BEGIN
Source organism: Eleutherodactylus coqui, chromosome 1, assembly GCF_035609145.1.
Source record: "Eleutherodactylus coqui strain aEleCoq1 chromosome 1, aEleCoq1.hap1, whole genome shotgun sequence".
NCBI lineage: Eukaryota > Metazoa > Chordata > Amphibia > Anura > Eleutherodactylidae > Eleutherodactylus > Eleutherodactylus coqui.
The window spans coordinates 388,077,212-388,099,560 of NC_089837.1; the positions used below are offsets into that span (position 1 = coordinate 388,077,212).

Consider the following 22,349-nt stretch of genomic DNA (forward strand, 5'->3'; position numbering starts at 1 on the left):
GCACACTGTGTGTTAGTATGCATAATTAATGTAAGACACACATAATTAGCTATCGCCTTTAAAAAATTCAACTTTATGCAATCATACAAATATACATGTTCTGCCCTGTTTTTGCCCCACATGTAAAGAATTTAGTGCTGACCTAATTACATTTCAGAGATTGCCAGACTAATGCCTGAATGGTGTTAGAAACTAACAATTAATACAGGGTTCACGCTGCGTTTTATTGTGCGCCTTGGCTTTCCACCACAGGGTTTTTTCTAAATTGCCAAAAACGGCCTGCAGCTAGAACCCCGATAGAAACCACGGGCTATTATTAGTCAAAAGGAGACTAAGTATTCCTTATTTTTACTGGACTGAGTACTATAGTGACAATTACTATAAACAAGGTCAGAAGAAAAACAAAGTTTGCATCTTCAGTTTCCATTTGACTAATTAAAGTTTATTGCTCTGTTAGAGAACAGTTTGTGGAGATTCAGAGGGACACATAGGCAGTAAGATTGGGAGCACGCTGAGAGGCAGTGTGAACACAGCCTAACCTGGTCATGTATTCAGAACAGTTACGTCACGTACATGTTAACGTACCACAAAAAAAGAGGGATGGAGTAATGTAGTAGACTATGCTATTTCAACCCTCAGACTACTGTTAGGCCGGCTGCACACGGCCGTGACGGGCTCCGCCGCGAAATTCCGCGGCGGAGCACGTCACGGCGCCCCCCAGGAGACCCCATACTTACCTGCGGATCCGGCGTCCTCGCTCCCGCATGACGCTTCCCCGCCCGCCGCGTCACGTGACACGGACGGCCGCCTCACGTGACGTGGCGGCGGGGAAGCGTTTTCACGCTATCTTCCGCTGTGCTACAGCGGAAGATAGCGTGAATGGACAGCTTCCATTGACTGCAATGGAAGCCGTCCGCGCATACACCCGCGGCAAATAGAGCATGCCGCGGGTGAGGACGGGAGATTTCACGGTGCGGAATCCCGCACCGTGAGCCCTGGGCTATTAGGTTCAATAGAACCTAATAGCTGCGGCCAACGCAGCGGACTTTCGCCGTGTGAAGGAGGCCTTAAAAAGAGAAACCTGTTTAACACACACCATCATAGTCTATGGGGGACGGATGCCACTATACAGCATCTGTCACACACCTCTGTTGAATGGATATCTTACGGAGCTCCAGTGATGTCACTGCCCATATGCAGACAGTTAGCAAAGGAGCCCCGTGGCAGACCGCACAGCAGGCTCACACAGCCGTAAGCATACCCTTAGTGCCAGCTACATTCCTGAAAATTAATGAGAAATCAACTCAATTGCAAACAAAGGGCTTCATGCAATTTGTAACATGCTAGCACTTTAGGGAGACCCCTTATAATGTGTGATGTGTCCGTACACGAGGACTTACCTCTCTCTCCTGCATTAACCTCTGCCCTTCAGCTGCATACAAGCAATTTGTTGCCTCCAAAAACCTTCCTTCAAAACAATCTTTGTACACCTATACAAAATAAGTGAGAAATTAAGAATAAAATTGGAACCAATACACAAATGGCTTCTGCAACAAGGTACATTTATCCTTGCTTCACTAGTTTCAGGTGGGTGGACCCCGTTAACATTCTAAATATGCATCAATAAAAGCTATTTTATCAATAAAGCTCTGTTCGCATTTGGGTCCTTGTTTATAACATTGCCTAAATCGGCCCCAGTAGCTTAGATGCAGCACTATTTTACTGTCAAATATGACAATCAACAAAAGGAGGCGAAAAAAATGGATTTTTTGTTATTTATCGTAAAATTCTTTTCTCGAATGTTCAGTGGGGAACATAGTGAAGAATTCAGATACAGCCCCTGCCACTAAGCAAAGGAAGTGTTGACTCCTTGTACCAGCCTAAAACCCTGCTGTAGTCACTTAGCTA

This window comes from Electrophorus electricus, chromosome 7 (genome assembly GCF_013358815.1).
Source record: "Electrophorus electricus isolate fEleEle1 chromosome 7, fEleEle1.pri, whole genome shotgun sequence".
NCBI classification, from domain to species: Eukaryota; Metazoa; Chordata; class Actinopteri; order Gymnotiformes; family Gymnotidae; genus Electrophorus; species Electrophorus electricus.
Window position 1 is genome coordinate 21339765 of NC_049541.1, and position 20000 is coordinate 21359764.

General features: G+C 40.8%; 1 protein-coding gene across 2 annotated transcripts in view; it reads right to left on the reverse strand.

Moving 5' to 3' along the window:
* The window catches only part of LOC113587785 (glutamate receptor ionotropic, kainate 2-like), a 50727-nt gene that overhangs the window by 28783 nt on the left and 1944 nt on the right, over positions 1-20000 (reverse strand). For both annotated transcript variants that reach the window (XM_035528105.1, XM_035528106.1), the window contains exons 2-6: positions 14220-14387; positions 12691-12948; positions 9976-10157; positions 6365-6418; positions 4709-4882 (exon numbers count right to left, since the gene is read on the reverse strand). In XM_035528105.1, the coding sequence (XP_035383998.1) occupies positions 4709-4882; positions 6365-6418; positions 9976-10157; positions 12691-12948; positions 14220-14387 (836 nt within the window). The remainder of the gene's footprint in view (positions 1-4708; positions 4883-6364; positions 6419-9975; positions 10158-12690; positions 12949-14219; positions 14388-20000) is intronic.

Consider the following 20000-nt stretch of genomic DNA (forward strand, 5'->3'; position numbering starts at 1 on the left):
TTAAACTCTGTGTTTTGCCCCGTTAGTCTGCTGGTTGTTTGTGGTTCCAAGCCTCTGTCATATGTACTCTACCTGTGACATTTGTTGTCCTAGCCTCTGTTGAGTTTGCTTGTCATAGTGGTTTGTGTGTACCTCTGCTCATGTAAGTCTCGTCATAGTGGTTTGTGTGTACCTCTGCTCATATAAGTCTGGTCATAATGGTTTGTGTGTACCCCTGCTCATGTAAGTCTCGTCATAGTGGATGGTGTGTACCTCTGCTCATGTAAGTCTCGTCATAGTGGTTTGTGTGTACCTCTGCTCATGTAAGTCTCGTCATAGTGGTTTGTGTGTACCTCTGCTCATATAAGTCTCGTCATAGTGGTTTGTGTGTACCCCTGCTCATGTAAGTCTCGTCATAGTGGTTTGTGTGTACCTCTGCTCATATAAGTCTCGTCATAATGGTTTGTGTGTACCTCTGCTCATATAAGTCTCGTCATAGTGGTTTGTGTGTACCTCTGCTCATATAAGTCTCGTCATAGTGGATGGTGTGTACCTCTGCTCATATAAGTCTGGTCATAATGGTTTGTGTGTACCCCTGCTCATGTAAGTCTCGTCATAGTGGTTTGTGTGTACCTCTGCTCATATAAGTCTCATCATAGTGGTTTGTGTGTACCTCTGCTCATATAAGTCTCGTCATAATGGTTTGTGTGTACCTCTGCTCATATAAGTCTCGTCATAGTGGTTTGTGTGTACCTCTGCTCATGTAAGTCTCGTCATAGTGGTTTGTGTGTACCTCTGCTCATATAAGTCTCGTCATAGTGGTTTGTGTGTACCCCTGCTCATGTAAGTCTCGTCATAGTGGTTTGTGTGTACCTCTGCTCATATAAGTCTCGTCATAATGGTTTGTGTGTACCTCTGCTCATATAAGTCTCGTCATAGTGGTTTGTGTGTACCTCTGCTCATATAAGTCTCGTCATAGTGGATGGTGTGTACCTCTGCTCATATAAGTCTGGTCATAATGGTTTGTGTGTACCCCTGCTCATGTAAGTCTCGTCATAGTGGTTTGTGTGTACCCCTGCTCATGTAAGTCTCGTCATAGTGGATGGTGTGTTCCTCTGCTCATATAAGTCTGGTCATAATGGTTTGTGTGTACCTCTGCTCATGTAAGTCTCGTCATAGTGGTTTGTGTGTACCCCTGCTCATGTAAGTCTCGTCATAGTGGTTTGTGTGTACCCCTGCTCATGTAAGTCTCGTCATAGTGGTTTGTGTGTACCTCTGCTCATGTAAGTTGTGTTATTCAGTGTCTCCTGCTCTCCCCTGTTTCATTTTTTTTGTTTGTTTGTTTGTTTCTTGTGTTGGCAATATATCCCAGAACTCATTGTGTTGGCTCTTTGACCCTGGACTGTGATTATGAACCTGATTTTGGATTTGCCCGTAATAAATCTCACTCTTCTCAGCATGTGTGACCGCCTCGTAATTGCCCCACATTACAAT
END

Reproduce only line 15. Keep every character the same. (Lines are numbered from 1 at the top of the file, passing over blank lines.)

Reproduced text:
TTAAACTCTGTGTTTTGCCCCGTTAGTCTGCTGGTTGTTTGTGGTTCCAAGCCTCTGTCATATGTACTCTACCTGTGACATTTGTTGTCCTAGCCTCTGTTGAGTTTGCTTGTCATAGTGGTTTGTGTGTACCTCTGCTCATGTAAGTCTCGTCATAGTGGTTTGTGTGTACCTCTGCTCATATAAGTCTGGTCATAATGGTTTGTGTGTACCCCTGCTCATGTAAGTCTCGTCATAGTGGATGGTGTGTACCTCTGCTCATGTAAGTCTCGTCATAGTGGTTTGTGTGTACCTCTGCTCATGTAAGTCTCGTCATAGTGGTTTGTGTGTACCTCTGCTCATATAAGTCTCGTCATAGTGGTTTGTGTGTACCCCTGCTCATGTAAGTCTCGTCATAGTGGTTTGTGTGTACCTCTGCTCATATAAGTCTCGTCATAATGGTTTGTGTGTACCTCTGCTCATATAAGTCTCGTCATAGTGGTTTGTGTGTACCTCTGCTCATATAAGTCTCGTCATAGTGGATGGTGTGTACCTCTGCTCATATAAGTCTGGTCATAATGGTTTGTGTGTACCCCTGCTCATGTAAGTCTCGTCATAGTGGTTTGTGTGTACCTCTGCTCATATAAGTCTCATCATAGTGGTTTGTGTGTACCTCTGCTCATATAAGTCTCGTCATAATGGTTTGTGTGTACCTCTGCTCATATAAGTCTCGTCATAGTGGTTTGTGTGTACCTCTGCTCATGTAAGTCTCGTCATAGTGGTTTGTGTGTACCTCTGCTCATATAAGTCTCGTCATAGTGGTTTGTGTGTACCCCTGCTCATGTAAGTCTCGTCATAGTGGTTTGTGTGTACCTCTGCTCATATAAGTCTCGTCATAATGGTTTGTGTGTACCTCTGCTCATATAAGTCTCGTCATAGTGGTTTGTGTGTACCTCTGCTCATATAAGTCTCGTCATAGTGGATGGTGTGTACCTCTGCTCATATAAGTCTGGTCATAATGGTTTGTGTGTACCCCTGCTCATGTAAGTCTCGTCATAGTGGTTTGTGTGTACCCCTGCTCATGTAAGTCTCGTCATAGTGGATGGTGTGTTCCTCTGCTCATATAAGTCTGGTCATAATGGTTTGTGTGTACCTCTGCTCATGTAAGTCTCGTCATAGTGGTTTGTGTGTACCCCTGCTCATGTAAGTCTCGTCATAGTGGTTTGTGTGTACCCCTGCTCATGTAAGTCTCGTCATAGTGGTTTGTGTGTACCTCTGCTCATGTAAGTTGTGTTATTCAGTGTCTCCTGCTCTCCCCTGTTTCATTTTTTTTGTTTGTTTGTTTGTTTCTTGTGTTGGCAATATATCCCAGAACTCATTGTGTTGGCTCTTTGACCCTGGACTGTGATTATGAACCTGATTTTGGATTTGCCCGTAATAAATCTCACTCTTCTCAGCATGTGTGACCGCCTCGTAATTGCCCCACATTACAAT